Why start at the end when producing long documents?

What’s the best time to manage production of a long document? All too frequently, reverse engineering is required when questions that should have been asked before writing started are asked just before the document is due to go to print.

What style do we want? How can we manage content written by multiple authors? Do we need consistency in how industry terms are written? Does it make sense?

A style guide and an active editor can manage all this.

When all these questions are addressed at the beginning, they can guide contributors to write in the desired style and put in place a process to manage production and flag any problems before it’s too late. Brand names can be written correctly, capitals used consistently and the document can appear as a unified article that makes sense rather than many separate ones joined together in confusion.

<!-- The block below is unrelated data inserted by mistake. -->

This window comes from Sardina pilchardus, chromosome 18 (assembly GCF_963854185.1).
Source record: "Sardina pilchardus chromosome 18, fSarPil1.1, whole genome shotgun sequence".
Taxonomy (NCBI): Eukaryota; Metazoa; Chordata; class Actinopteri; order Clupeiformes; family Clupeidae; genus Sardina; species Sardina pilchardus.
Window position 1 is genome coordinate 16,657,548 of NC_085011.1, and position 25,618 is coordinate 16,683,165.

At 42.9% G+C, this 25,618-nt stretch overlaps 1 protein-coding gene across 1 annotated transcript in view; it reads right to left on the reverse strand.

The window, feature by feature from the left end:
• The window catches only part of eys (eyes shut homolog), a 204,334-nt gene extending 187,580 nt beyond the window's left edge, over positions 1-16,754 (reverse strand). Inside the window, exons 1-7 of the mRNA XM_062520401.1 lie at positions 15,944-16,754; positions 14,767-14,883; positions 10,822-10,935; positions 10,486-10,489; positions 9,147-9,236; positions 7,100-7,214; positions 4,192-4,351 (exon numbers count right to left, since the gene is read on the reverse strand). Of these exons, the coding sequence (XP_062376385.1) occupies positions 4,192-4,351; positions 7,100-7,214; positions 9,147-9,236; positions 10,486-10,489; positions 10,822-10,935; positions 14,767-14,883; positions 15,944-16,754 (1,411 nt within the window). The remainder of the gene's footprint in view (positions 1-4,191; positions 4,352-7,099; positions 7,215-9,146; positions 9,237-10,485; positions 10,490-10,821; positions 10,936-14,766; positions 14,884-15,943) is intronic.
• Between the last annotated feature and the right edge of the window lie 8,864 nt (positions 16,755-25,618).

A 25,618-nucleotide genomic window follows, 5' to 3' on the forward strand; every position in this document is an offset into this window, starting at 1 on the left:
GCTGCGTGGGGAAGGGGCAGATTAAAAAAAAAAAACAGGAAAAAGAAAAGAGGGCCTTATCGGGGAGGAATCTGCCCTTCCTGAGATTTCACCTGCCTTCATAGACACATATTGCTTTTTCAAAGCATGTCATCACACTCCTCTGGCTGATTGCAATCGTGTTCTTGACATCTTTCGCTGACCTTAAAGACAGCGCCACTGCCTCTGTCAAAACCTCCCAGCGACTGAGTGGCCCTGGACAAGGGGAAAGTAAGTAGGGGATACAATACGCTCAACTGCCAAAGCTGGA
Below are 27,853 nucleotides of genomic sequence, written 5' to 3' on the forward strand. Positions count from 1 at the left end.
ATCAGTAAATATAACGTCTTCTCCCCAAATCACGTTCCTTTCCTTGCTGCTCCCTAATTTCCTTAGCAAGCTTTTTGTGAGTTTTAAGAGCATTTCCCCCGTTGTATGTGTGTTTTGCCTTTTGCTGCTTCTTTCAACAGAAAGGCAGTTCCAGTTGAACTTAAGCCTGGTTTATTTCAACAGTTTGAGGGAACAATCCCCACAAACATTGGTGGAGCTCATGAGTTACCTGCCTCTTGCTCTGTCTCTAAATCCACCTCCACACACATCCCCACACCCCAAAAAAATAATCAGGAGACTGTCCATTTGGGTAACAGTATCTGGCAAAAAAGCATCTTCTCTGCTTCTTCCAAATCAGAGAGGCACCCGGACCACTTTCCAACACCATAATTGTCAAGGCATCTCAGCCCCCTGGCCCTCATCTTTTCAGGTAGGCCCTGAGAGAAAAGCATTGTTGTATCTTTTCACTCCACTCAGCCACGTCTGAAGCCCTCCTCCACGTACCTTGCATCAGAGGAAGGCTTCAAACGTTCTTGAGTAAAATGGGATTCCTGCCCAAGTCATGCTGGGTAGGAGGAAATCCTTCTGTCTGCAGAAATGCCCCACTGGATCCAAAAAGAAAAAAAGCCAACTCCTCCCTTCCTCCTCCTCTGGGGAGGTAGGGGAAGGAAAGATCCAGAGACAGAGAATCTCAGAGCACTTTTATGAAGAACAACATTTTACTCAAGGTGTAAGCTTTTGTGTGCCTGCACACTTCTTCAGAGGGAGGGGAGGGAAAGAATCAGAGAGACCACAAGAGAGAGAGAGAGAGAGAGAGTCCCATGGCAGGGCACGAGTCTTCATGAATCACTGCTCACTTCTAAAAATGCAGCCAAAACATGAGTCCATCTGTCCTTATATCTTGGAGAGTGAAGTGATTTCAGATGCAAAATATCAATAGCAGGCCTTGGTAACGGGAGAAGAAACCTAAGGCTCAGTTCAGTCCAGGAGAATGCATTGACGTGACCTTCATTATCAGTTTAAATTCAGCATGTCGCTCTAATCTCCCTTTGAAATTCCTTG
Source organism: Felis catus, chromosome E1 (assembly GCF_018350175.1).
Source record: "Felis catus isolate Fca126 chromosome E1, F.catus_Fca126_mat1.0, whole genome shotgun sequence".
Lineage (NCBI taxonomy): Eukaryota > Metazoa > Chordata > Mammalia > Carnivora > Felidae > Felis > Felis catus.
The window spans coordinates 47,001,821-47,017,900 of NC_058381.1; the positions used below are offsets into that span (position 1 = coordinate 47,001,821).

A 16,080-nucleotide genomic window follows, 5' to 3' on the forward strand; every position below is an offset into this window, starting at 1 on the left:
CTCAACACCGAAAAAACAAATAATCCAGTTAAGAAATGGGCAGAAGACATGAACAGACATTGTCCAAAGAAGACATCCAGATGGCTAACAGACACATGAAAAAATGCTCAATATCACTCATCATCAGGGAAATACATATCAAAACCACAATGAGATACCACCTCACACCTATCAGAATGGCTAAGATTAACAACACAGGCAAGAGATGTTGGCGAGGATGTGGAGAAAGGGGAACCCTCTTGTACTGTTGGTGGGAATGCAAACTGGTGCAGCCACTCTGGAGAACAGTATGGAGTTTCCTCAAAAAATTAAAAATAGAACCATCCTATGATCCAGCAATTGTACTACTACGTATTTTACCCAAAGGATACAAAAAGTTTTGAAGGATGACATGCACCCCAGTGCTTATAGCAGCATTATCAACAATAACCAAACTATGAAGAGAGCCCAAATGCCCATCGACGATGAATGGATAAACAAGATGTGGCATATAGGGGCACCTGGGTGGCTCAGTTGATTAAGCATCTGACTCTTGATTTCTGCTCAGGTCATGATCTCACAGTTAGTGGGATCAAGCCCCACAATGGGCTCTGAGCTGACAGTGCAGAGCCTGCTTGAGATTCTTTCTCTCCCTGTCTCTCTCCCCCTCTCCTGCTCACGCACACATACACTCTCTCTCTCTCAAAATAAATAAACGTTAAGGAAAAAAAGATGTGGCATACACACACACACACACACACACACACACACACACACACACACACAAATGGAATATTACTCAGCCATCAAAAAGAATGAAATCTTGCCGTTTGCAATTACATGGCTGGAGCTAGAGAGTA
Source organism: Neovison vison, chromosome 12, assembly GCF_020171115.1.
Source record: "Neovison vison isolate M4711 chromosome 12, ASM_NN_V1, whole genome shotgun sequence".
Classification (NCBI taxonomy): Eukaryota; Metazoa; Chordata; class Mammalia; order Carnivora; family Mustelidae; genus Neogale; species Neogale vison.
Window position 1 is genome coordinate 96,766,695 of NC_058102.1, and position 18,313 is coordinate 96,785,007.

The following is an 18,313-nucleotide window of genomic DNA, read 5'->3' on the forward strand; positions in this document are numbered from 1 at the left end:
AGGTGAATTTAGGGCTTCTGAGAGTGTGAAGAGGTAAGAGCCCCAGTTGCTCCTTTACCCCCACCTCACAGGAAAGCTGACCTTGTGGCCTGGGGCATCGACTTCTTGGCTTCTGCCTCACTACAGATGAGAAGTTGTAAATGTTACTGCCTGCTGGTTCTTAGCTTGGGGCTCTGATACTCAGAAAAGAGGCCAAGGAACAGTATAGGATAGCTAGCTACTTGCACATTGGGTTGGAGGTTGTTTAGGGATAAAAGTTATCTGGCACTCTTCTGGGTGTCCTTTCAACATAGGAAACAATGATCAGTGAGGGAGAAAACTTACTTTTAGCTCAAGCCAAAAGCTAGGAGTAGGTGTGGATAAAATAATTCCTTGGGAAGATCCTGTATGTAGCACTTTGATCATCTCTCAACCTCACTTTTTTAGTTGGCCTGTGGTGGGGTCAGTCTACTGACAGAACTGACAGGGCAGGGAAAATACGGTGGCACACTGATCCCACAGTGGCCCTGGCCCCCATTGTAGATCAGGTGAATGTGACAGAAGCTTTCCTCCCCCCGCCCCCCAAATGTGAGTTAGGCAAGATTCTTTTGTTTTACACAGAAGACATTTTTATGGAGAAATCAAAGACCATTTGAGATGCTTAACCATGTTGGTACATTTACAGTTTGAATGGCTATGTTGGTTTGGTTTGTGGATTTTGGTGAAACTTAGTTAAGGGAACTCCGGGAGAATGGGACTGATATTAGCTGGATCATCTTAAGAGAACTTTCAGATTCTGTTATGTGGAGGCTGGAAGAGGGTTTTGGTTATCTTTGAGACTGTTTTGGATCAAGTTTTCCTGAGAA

Does it matter?

Yes, if you want to get the best value from all the resources invested. If employees are putting a lot of time into writing and if money is being spent on design, printing and distribution, I’d want to see the most effective document possible. Most importantly, I’d want a document that was useful to readers and gave them value.

Where this doesn’t happen, many things have to be corrected at the last minute. Rather than polishing the material, it has to be patched so that it is at best ‘satisfactory’.

You can find tips and advice on managing long documents at editorialresources.co.uk.

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